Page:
Japanese land reform in the new era?: Farmers’ wellbeing and sustainable farmland management

Nishi, Maiko, (2022). Japanese land reform in the new era?: Farmers’ wellbeing and sustainable farmland management. Environment and Planning C: Politics and Space, n/a-n/a

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  • Sub-type Journal article
    Author Nishi, Maiko
    Title Japanese land reform in the new era?: Farmers’ wellbeing and sustainable farmland management
    Appearing in Environment and Planning C: Politics and Space
    Publication Date 2022-11-16
    Place of Publication London
    Publisher SAGE Publications Ltd
    Start page n/a
    End page n/a
    Language eng
    Abstract This paper examines farmers’ responses to the state initiative of reforming the farmland tenancy institution in Japan. In 2014, Japan’s government launched a new intermediary mechanism for farmland tenancy, called Farmland Banks (FBs), in an attempt to revitalize the farming sector and redress farmland abandonment. FB agencies, established as regional semipublic organizations, promote tenancy on large farms to generate economies of scale: the utter opposite of the post-1945 land reform that undid the prewar landlordism. The study explores why and how farmers have adopted the FB program. Recent studies attend to social and cultural factors influencing landowners’ decisions on land use rather than individual maximization of net economic benefits. However, it remains unclear how farmers negotiate their needs and interests in the process of governing farmland, which involves multiple other actors. Taking the case study approach to one pioneer case of the program adoption, the study expounds that farmers individually and socially negotiated multiple dimensions of wellbeing to accept and tailor the new tenancy arrangements introduced through the FB program. While contributing to the attainment of the national goals, the program adoption reformed the local agricultural landscape, whereby farmers’ tangible and intangible connections to farmland became drastically minimized. This has posed a threat to sustainable farmland management by increasingly disconnecting people from farmland. The study suggests that closer attention to the social and cultural dimensions of farmers’ wellbeing would complementarily remedy the current agricultural policy that skews toward economic and technical dimensions.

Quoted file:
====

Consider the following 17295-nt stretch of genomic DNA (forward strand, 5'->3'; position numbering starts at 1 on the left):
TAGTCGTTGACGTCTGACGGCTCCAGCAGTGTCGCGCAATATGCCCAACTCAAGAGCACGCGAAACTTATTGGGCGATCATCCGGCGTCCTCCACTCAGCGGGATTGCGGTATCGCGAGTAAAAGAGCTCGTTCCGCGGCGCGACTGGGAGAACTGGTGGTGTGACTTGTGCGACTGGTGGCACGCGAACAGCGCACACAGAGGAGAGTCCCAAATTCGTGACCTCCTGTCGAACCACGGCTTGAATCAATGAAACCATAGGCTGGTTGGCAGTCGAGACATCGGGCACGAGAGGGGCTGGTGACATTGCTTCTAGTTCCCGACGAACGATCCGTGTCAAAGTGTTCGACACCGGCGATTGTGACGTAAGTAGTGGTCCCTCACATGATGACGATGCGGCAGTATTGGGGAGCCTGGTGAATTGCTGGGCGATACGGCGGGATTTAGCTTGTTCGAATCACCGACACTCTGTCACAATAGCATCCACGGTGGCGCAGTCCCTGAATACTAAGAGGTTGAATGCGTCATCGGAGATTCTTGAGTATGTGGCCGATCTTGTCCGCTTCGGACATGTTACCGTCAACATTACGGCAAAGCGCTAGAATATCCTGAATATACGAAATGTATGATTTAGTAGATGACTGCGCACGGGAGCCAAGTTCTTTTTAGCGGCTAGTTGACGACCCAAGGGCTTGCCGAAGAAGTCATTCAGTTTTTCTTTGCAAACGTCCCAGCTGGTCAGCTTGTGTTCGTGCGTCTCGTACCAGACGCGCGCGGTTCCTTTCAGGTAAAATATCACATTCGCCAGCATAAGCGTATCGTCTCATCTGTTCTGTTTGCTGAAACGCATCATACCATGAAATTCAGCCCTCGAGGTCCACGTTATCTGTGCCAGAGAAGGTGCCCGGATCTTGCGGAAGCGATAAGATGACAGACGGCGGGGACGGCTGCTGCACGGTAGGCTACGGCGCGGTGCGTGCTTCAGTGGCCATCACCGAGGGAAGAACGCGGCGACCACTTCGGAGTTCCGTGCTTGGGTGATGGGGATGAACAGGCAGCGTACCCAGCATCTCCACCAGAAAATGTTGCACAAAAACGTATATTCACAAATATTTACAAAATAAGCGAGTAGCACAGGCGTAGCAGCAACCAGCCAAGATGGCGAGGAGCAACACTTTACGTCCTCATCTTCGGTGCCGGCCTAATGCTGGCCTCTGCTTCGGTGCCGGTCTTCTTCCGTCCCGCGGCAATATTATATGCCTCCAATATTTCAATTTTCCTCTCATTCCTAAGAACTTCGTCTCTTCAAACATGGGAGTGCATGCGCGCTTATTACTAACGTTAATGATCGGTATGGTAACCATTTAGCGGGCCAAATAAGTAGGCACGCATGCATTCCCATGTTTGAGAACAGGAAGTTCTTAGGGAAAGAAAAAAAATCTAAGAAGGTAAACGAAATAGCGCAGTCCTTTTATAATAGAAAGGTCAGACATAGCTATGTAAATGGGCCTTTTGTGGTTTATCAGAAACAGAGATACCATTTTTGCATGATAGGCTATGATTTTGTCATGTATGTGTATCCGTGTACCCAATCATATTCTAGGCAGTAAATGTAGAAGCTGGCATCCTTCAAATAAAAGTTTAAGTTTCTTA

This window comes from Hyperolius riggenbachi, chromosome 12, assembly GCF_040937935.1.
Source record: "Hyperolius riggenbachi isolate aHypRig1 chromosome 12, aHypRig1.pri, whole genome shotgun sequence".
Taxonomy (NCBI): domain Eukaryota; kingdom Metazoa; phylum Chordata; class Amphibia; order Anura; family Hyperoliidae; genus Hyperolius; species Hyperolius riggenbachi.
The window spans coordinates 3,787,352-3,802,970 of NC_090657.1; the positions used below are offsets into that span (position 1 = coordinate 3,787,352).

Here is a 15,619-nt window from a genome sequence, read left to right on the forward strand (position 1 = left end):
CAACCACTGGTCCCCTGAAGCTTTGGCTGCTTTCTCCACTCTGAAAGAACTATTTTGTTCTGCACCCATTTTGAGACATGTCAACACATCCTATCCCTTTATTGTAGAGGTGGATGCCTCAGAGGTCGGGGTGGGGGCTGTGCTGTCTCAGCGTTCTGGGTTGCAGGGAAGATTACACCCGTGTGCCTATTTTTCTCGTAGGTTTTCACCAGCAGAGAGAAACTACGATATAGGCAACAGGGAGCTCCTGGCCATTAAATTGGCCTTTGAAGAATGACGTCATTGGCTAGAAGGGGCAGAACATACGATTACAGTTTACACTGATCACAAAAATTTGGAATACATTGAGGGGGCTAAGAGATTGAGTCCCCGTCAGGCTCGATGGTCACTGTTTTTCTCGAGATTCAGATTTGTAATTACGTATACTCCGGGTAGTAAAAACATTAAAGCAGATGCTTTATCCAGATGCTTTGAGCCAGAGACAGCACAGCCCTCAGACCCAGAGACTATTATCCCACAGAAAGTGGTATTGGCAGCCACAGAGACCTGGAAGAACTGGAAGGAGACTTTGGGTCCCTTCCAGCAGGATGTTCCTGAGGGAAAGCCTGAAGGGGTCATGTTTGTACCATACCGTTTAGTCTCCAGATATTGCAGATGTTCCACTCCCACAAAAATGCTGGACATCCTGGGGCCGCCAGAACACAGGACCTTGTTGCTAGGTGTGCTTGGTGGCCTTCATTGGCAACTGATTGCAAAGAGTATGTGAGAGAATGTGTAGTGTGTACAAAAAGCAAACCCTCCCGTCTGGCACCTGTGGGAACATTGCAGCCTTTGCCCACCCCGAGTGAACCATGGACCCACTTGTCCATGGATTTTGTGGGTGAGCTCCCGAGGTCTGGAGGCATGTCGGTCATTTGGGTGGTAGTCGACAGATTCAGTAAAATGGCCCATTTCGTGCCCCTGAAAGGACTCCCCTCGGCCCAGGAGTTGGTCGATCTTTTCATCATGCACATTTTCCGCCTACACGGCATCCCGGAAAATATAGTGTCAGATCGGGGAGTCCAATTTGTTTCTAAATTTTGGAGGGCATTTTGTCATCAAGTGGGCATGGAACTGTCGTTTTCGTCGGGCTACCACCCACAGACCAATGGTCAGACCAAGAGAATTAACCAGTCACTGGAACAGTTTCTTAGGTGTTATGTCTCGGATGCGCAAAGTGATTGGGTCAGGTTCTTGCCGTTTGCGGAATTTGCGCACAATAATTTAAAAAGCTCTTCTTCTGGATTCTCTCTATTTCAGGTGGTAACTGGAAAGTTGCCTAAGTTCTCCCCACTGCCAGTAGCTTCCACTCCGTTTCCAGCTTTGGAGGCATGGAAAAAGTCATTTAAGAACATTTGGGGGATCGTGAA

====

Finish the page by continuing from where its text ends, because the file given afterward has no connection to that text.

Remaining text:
Keyword Farmland management
    Copyright Holder The Authors
    Copyright Year 2022
    Copyright type All rights reserved
    DOI https://doi.org/10.1177/23996544221138711
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    Created: Thu, 24 Nov 2022, 18:56:20 JST by Hanna Takemoto on behalf of UNU IAS